Originally posted on Citizen Education by Citizen Contributor on March 23, 2017.
Chris Stewart of Education Post and blogger extraordinaire gives us food for thought about how to approach the ed reform debate; and it happens to fits nicely with the March 29th Volume and Light post “They Planning for Our Future, None Of Us Involved.”
The narrative of people who oppose ‘school choice’ is well documented. The same talking points are brought up again and again and usually dominate the conversation. It’s time to re-frame the narrative, get real about the misinformation being spread and lead these conversations with a children-first line of thought. Here are Citizen Stewart‘s 26 new rules for the education reform debate:
1. If you’ve never agonized about selecting a school for your kid, don’t oppose choice.
2. If you aren’t currently responsible for closing the achievement gap, shut up about those who are – you are not an expert. Just listen.
3. If you don’t believe that poor children and children of color can learn at high levels, don’t teach in their schools.
4. If you benefited from a private school education, don’t come up with fancy reasons to deny others the same.
5. If your only experience in teaching low-income students is bad experience, don’t write a book about education.
6. Do not oppose School Reform until you are willing to put your child in the worst performing school in your city.
7. On Twitter, don’t start none, won’t be none.
8. If your public school is so exclusive that it might as well be private, don’t rail about privatization in education.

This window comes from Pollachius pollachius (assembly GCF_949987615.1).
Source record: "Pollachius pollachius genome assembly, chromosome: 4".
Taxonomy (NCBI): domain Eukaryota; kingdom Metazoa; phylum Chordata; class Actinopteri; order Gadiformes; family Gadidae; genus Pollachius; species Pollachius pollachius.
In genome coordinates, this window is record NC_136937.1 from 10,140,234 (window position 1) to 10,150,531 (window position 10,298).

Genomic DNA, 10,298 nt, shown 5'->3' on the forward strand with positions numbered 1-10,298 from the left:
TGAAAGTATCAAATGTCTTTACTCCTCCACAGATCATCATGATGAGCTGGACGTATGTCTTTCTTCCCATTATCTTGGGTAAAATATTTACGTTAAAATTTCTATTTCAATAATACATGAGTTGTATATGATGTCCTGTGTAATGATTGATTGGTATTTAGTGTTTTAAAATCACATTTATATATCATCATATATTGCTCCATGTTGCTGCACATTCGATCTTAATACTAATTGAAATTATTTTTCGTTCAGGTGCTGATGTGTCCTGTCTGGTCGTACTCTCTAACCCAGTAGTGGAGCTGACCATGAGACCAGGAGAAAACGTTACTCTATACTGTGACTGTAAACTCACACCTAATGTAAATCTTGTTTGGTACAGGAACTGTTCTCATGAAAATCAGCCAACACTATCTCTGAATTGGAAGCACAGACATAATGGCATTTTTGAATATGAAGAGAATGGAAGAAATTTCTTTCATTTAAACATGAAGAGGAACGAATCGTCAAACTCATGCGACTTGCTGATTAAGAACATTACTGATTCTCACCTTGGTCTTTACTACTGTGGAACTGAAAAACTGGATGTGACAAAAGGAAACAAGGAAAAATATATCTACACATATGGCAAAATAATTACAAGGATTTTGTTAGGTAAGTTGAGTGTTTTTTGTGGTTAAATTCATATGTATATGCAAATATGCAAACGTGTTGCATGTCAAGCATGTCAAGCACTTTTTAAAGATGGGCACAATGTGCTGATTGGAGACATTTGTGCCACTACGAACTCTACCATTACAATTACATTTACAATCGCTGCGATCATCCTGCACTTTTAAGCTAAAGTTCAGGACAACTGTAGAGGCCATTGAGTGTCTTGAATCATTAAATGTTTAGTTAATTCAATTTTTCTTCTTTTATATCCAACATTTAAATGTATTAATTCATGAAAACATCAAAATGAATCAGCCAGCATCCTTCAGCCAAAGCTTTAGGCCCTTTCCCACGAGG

9. If you’ve never raised a black child, don’t argue with black parents about what’s best for black children.
10. There are no experts on teaching black students in America. At best you are all students of teaching black students.
11. Don’t exchange studies written by people who have failed schools in their past.
12. If your doctorate is in Amazonian trees with an focus on intersectionality, don’t argue with economists about education statistics.
13. Union funding is as suspicious as any funding. You are not pure and neither is your agenda. Don’t be a tool.
14. Great instruction, great teachers, and great schools make a difference. All children can learn.
15. There is nothing liberal about demanding historically oppressed people to turn their children over to the state to be educated.
16. Only a damn fool looks to their enemy for ideas about educating their own children.
17. Public education and public schooling are two different concepts
18. There is nothing Democratic about selecting education leaders through low-turnout elections overwhelmed by public worker money.
19. Any meeting of education professionals that doesn’t touch on student outcomes is the wrong meeting.
20. An employee occupies a classroom. To call your self an “educator,” you must have observable results.
21. Stop hoping for one-best-system to educate “all kids.” It sounds like a compassionate goal, but given the unique needs of kids it’s not
22. Yes, poverty matters, which is why you should teach your ass off, or quit.
23. The revolution will be literate and numerate. Test scores matter.
24. Black achievement is not dependent on proximity to whiteness. Integration is not a panacea, and sometimes it’s social suicide.
25. America has thousands of half-empty urban schools. Let’s not “talk” about integration or evil school closures. Solve both, enroll now.
26. Concerned about schools “choosing their students”? Call your Congress members and ask for a ban on using addresses to enroll students.